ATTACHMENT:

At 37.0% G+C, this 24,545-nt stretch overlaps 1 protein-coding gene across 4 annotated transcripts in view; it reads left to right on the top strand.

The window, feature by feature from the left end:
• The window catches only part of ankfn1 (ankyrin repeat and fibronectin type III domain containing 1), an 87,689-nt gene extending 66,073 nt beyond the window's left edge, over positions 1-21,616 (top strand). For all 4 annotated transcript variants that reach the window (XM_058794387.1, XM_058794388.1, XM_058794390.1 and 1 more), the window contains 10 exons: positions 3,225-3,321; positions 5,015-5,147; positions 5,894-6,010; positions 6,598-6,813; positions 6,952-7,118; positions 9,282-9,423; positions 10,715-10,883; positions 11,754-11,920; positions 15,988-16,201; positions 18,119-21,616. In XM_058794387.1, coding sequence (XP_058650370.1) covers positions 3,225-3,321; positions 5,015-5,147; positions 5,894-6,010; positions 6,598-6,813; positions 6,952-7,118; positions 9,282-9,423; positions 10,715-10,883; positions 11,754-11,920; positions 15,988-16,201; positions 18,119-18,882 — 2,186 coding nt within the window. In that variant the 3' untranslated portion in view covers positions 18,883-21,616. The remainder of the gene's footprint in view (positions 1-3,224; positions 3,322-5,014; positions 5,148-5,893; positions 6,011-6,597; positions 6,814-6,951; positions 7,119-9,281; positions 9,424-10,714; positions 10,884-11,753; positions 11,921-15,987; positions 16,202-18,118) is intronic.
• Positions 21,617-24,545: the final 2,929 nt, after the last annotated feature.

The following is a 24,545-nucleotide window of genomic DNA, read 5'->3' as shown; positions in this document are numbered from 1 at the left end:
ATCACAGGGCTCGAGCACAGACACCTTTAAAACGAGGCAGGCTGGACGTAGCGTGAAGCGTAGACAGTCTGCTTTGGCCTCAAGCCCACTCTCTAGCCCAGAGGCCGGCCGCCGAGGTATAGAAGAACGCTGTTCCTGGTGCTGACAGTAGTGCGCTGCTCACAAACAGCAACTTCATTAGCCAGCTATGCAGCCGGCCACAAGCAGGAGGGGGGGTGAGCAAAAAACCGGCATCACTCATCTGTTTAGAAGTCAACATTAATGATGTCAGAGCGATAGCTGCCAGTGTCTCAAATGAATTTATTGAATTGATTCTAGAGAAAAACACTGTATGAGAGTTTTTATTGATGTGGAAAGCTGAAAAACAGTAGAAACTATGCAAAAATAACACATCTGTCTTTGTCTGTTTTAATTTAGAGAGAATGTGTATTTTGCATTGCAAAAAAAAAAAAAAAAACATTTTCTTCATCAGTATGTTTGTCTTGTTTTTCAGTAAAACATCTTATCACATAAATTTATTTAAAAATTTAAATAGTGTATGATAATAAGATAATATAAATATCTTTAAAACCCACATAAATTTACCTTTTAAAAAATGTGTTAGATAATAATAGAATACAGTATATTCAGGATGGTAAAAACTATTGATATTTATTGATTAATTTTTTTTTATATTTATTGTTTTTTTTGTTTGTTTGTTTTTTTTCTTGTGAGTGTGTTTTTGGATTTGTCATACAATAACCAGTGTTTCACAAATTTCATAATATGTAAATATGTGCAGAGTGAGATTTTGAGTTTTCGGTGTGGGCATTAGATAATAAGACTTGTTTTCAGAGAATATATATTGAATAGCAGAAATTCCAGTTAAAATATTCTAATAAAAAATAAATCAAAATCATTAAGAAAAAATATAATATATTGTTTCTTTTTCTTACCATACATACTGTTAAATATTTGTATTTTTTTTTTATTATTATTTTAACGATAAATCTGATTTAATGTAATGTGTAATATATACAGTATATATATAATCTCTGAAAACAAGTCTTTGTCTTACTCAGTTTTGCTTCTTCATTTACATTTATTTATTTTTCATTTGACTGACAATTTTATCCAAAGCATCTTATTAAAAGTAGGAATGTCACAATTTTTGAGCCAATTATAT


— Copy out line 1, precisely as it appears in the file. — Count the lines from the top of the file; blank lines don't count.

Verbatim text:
At 37.0% G+C, this 24,545-nt stretch overlaps 1 protein-coding gene across 4 annotated transcripts in view; it reads left to right on the top strand.